Using the optimized conditions mentioned above, cells that morphologically resembled characterized MSCs could be seen as early as 24 hours post-plating (Fig. 1A). In the case of glomerular cell culture, adherent cell outgrowths could be observed from the third or fourth day onwards (Fig. 1B). Depending on the starting amount and on which tissue was used to establish the cultures, confluence could be reached within 5 days. Individual glomerular cultures did not reach confluence even when cultured for over a month despite robust initial cell growth (Fig. 1B,C), possibly because of the contact inhibition among the cells in each colony after some cell divisions; on the other hand, cultures containing 20 glomeruli or more per well could become confluent within three weeks or so, if the outgrowths were evenly distributed on the bottom of the dish. During the initial culture period (passages 1 to 5) there was some morphological heterogeneity in the adherent fraction, particularly in bone marrow and spleen cultures, possibly because of the presence of hematopoietic contaminants (Fig. 1D). As the cultures were passaged, morphological homogeneity was gradually achieved in that flat cells bearing a large nucleoli-rich nucleus predominated; this was independent of the origin of the culture (Fig. 1E,F). Glomeruli-derived explants, on the other hand, showed this morphology right from the start of culture (Fig. 1B). The expression of surface markers was analyzed by flow cytometry preferably at this time (see below).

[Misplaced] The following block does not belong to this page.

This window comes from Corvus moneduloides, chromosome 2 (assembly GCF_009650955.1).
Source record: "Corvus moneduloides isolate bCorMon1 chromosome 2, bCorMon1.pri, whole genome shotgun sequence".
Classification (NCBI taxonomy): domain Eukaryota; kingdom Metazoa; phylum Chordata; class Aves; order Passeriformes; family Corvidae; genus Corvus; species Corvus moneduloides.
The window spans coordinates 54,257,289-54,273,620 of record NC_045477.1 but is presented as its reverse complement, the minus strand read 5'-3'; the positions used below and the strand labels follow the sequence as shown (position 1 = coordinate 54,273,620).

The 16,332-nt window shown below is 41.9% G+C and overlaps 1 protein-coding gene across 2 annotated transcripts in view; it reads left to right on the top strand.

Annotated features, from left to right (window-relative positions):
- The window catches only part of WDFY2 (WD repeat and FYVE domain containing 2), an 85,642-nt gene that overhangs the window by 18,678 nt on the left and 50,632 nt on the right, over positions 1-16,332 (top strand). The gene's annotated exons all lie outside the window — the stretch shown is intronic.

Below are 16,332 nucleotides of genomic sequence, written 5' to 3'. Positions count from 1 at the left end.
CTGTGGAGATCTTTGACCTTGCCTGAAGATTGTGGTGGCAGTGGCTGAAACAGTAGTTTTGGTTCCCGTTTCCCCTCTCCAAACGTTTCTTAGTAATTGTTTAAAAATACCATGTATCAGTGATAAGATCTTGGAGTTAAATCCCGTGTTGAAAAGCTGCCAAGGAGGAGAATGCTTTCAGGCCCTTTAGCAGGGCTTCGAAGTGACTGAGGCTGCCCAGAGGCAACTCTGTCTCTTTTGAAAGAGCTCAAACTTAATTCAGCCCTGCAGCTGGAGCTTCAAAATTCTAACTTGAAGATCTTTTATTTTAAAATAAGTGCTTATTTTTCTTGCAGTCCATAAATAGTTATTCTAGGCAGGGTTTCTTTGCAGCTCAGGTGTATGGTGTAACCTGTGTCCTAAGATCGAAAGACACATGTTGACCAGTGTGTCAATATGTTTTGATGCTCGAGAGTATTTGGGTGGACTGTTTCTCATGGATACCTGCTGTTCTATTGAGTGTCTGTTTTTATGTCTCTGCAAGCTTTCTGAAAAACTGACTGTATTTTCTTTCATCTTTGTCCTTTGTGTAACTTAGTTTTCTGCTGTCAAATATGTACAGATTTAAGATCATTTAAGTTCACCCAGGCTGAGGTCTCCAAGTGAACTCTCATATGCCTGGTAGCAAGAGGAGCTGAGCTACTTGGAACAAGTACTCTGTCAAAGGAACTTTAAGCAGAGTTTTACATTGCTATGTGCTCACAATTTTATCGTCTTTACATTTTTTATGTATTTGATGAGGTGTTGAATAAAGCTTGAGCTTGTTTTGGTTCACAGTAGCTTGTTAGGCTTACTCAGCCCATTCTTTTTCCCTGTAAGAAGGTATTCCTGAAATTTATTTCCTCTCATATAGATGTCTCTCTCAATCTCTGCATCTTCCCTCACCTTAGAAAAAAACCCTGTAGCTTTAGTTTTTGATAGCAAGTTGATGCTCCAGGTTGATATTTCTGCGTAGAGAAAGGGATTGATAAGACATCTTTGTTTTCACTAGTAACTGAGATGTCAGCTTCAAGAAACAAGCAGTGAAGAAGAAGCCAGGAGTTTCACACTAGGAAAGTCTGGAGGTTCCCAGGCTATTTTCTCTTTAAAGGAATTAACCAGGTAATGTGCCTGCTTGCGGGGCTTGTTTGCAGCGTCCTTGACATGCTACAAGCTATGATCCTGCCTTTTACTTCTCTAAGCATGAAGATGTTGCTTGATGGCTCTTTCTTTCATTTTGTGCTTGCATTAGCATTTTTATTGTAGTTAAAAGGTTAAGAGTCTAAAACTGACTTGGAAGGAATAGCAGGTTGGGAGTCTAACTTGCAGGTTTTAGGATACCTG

During the establishment of primary cultures, special care was taken to avoid contamination by adjacent tissues. Muscle was thoroughly removed from femora and tibiae before bone marrow extraction, to avoid contamination with muscle-derived cells; adipose tissue was likewise separated from the aorta through serial enzymatic dissociation. In this particular case, the two fractions obtained could generate long-term cultures exhibiting the same morphological, immunophenotypic and kinetic characteristics (not shown), indicating that the enzymatic fractionation procedure is not necessary. On the other hand, contamination from surrounding tissue proved to be a serious issue for blood. The establishment of MSC-like long-term cultures from blood collected through cardiac puncture, or from the thoracic cavity, was possible but not easily reproducible (not shown). However, attempts to establish MSC cultures from blood collected from the portal vein were consistently unsuccessful. We consider this a very important observation, because of two facts: first, MSC long-term cultures can be generated from only one cell (see the Cloning section below); second, it is possible that a few MSCs detach from the walls of ruptured vessels and are collected with the blood. In this case, the results would suggest that blood can originate MSC long-term cultures. The insertion of an intravenous catheter cranially into the portal vein helps minimize this problem. As the catheter is introduced contrary to the blood flow, the few cells that eventually detach from the vessel wall during the needle insertion are likely to be lost in the circulation before blood collection starts.